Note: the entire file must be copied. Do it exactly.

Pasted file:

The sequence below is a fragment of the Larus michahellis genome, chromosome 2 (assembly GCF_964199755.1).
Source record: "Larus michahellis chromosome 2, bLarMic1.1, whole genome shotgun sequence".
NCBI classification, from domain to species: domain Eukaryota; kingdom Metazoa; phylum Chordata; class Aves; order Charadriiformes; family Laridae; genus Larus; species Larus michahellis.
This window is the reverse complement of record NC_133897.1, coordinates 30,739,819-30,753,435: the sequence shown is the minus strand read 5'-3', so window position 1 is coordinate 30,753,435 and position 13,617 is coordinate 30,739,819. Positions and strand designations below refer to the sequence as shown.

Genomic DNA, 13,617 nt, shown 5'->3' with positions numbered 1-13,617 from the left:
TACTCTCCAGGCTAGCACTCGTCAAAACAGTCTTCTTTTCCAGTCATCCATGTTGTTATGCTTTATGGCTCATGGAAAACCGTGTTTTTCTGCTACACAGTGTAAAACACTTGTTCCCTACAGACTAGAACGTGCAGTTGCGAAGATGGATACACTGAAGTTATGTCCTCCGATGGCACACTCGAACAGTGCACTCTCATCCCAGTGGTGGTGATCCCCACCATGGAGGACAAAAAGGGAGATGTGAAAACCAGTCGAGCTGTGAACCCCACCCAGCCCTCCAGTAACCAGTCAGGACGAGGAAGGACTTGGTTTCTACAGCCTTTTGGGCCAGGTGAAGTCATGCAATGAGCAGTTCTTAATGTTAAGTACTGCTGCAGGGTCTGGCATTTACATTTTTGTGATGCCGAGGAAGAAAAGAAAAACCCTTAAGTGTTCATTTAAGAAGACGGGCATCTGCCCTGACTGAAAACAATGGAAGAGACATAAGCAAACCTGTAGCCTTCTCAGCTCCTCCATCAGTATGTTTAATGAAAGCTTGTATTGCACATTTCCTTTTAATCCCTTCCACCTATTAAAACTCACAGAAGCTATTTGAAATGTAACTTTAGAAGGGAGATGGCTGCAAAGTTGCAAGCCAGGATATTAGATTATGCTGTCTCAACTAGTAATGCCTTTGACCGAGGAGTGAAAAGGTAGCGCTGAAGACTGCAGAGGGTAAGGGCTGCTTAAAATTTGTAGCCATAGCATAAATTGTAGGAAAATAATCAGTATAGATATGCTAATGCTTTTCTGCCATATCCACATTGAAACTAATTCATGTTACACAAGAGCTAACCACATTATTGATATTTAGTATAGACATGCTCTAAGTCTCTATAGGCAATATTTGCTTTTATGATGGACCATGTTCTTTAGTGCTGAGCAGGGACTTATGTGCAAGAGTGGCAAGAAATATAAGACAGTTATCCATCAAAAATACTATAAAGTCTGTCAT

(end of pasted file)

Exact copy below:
The sequence below is a fragment of the Larus michahellis genome, chromosome 2 (assembly GCF_964199755.1).
Source record: "Larus michahellis chromosome 2, bLarMic1.1, whole genome shotgun sequence".
NCBI classification, from domain to species: domain Eukaryota; kingdom Metazoa; phylum Chordata; class Aves; order Charadriiformes; family Laridae; genus Larus; species Larus michahellis.
This window is the reverse complement of record NC_133897.1, coordinates 30,739,819-30,753,435: the sequence shown is the minus strand read 5'-3', so window position 1 is coordinate 30,753,435 and position 13,617 is coordinate 30,739,819. Positions and strand designations below refer to the sequence as shown.

Genomic DNA, 13,617 nt, shown 5'->3' with positions numbered 1-13,617 from the left:
TACTCTCCAGGCTAGCACTCGTCAAAACAGTCTTCTTTTCCAGTCATCCATGTTGTTATGCTTTATGGCTCATGGAAAACCGTGTTTTTCTGCTACACAGTGTAAAACACTTGTTCCCTACAGACTAGAACGTGCAGTTGCGAAGATGGATACACTGAAGTTATGTCCTCCGATGGCACACTCGAACAGTGCACTCTCATCCCAGTGGTGGTGATCCCCACCATGGAGGACAAAAAGGGAGATGTGAAAACCAGTCGAGCTGTGAACCCCACCCAGCCCTCCAGTAACCAGTCAGGACGAGGAAGGACTTGGTTTCTACAGCCTTTTGGGCCAGGTGAAGTCATGCAATGAGCAGTTCTTAATGTTAAGTACTGCTGCAGGGTCTGGCATTTACATTTTTGTGATGCCGAGGAAGAAAAGAAAAACCCTTAAGTGTTCATTTAAGAAGACGGGCATCTGCCCTGACTGAAAACAATGGAAGAGACATAAGCAAACCTGTAGCCTTCTCAGCTCCTCCATCAGTATGTTTAATGAAAGCTTGTATTGCACATTTCCTTTTAATCCCTTCCACCTATTAAAACTCACAGAAGCTATTTGAAATGTAACTTTAGAAGGGAGATGGCTGCAAAGTTGCAAGCCAGGATATTAGATTATGCTGTCTCAACTAGTAATGCCTTTGACCGAGGAGTGAAAAGGTAGCGCTGAAGACTGCAGAGGGTAAGGGCTGCTTAAAATTTGTAGCCATAGCATAAATTGTAGGAAAATAATCAGTATAGATATGCTAATGCTTTTCTGCCATATCCACATTGAAACTAATTCATGTTACACAAGAGCTAACCACATTATTGATATTTAGTATAGACATGCTCTAAGTCTCTATAGGCAATATTTGCTTTTATGATGGACCATGTTCTTTAGTGCTGAGCAGGGACTTATGTGCAAGAGTGGCAAGAAATATAAGACAGTTATCCATCAAAAATACTATAAAGTCTGTCAT